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Cannabinoids, the active ingredients in marijuana, have dramatic effects on various organ systems. They exert their effects through two receptor types: CB1, primarily located in the brain, and CB2, primarily located in the immune system.
Vertebrates also produce their own cannabinoid-like substances called endocannabinoids, including anandamide and 2-arachidonoylglyceral. Interestingly, some effects of endocannabinoids could not be explained by the signals through either CB1 or CB2.
Recently, the orphan G protein-coupled receptor 55 (GPR55) was proposed to be an atypical cannabinoid receptor.
Two groups demonstrated that GPR55 is expressed in various cancer types in an aggressiveness-related manner, suggesting a novel cancer biomarker and a potential therapeutic target.
Cannabis Reduces Infant Mortality Surprising Connections Between Failure to Thrive and Cannabinoids (NORTHERN CALIFORNIA) – Years ago, a friend of mine, a good Christian lady, had a child with “failure to thrive”. She had CPS all over her, looking for even the tiniest trace of child neglect. They found none. The child was well cared
Hi, I’m Dr Robert Melamede PhD. I’m a professor at the University of Colorado at Colorado Springs. I was the former chairman of the biology department there. And currently in addition to my role as professor I am also the CEO and president of Cannabis Science a publicly traded company on the NASDAC bulletin board (CBIS). I was studying free radicals in that I was studying radiation chemistry and DNA repair. So that gave me a foundation to understand free radicals as very important modulators, essentially of aging and age related illnesses. Which is really what cannabis does. So, by combining my understanding of life from the thermodynamic point of view, pharma-equilibrium thermodynamic point of view in conjunction with my expertise in radiation chemistry and free radicals and being a lifelong cannabis user, I have been in a very unique position to assemble those three entities into a cohesive perspective as to what life is and the fundamental role that the endocannabinoid system plays in life and how it modulates a imbalance we all suffer.
Medical use of cannabis has taken on momentum of its own, surging ahead of scientists’ ability to measure the drug’s benefits. The pace has been a little too quick for some, who see medicinal joints as a punch line, a ruse to free up access to a recreational drug.
But while the medical marijuana movement has been generating political news, some researchers have been quietly moving in new directions — testing cannabis and its derivatives against a host of diseases. The scientific literature now brims with potential uses for cannabis that extend beyond its well-known abilities to fend off nausea and block pain in people with cancer and AIDS. Cannabis derivatives may combat multiple sclerosis, Crohn’s disease and other inflammatory conditions, the new research finds. Cannabis may even kill cancerous tumors.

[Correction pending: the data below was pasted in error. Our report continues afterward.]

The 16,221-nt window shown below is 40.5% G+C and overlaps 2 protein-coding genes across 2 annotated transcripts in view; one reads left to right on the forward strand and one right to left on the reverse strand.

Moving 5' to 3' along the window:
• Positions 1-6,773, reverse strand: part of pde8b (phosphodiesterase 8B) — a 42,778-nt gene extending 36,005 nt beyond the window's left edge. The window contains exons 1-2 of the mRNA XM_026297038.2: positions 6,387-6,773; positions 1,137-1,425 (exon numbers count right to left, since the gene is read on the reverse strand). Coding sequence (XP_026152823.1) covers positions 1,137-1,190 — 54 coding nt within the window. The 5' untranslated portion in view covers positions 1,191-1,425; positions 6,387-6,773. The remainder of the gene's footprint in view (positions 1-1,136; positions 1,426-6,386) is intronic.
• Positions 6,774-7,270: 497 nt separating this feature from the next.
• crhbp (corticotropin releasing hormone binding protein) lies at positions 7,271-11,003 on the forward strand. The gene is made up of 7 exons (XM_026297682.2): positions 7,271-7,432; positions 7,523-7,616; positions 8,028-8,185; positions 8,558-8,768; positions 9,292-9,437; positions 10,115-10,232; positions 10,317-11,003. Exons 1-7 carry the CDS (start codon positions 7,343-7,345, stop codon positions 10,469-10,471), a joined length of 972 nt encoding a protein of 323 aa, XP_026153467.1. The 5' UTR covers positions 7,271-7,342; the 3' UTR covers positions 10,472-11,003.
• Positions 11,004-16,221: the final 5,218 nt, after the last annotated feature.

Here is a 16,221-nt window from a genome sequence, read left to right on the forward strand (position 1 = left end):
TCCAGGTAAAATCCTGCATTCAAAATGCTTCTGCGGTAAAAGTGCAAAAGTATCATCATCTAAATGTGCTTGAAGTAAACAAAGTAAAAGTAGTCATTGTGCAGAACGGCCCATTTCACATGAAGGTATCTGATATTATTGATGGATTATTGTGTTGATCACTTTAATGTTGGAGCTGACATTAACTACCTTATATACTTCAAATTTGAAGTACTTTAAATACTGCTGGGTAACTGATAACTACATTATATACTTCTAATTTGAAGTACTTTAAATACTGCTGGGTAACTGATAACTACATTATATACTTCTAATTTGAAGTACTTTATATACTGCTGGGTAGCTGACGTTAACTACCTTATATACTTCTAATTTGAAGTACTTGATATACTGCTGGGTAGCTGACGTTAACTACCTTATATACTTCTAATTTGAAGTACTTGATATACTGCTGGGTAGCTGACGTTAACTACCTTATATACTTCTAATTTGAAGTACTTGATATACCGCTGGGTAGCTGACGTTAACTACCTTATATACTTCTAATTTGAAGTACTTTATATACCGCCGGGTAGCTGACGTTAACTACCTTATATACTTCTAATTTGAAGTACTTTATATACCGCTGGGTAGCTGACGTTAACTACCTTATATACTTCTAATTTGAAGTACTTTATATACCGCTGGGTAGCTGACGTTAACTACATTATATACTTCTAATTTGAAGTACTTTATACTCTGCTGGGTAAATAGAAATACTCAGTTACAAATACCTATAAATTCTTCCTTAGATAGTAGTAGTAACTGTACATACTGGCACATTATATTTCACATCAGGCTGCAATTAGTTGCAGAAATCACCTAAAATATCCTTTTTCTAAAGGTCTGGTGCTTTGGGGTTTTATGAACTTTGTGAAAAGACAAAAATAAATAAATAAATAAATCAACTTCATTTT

Endocannabinoids this is the short name for endogenous cannabinoids. Cannabinoids is a compound, which acts on two receptors. One receptor is found mainly in the brain, the other receptor is found mainly in the periphery. But, surprisingly, or maybe not so surprisingly, during certain diseases the second receptor that is not present in the brain starts to pop up. All of a sudden it is available there. So the suggestion has been made by many others, and us that actually this receptor, the Cb2 receptor, is part of a protective mechanism. We have protective systems in our body. The immune system is a protective system. It guards us against microbes and viruses things like that. If we didnt have an immune system, we would be dead in a week. Probably eaten up by microbes.
Science has found two cannabinoid receptors, CB1 and CB2 (so far) as part of our ‘receptor’ category within the human endocannabinoid system but with further research we’ll soon begin to understand much more about this system (internal compounds much like marijuana). This system also includes degradation, synthesis, and transport. Some of these compounds date back roughly 600 million years and can be found in hundreds of life forms and it is through these life forms that this system evolved with us.
There are a group of researchers around the world, that are very interested in the endocannabinoid system, interested in how that works, how it functions. Elger is one of those people. He and another PHD named Nichol wrote an article that appeared in Scientific America which I believe is entitled The Brains on Marijuana. We have discovered, we meaning scientists not me, at least two endocannabinoids, two different 21 carbon molecules that have receptor sites that can be stimulated by Cannabis. And Cannabis of course, has 66, at least 66 cannabinoids and those are 21 carbon molecules that may have different side chain and every time you have a different side chain you have a different substance.
My name is Sunil Aggarwal. I am a trainee in the medical scientist program at the University of Washington, 4th year medical student, I hold a PhD in medical geography. Recently I was a medical student delegate to the American Medical Association. Cannabis is a botanical medicine that has an established track record of safety, non-toxicity, for 3 millennia of documented history. And effectiveness that’ been shown in numerous highly randomized control trials, all the way to case reports from numerous cultures around the world. Plus the psychologically activating properties of cannabis, which I thought, were important for stress reduction and quality of life. Plus it’s discovery, it helped caused us to discover a signaling system, in humans and throughout most living organisms, called the cannabinoid signaling system which was fascinating from a neuro-scientific standpoint for me.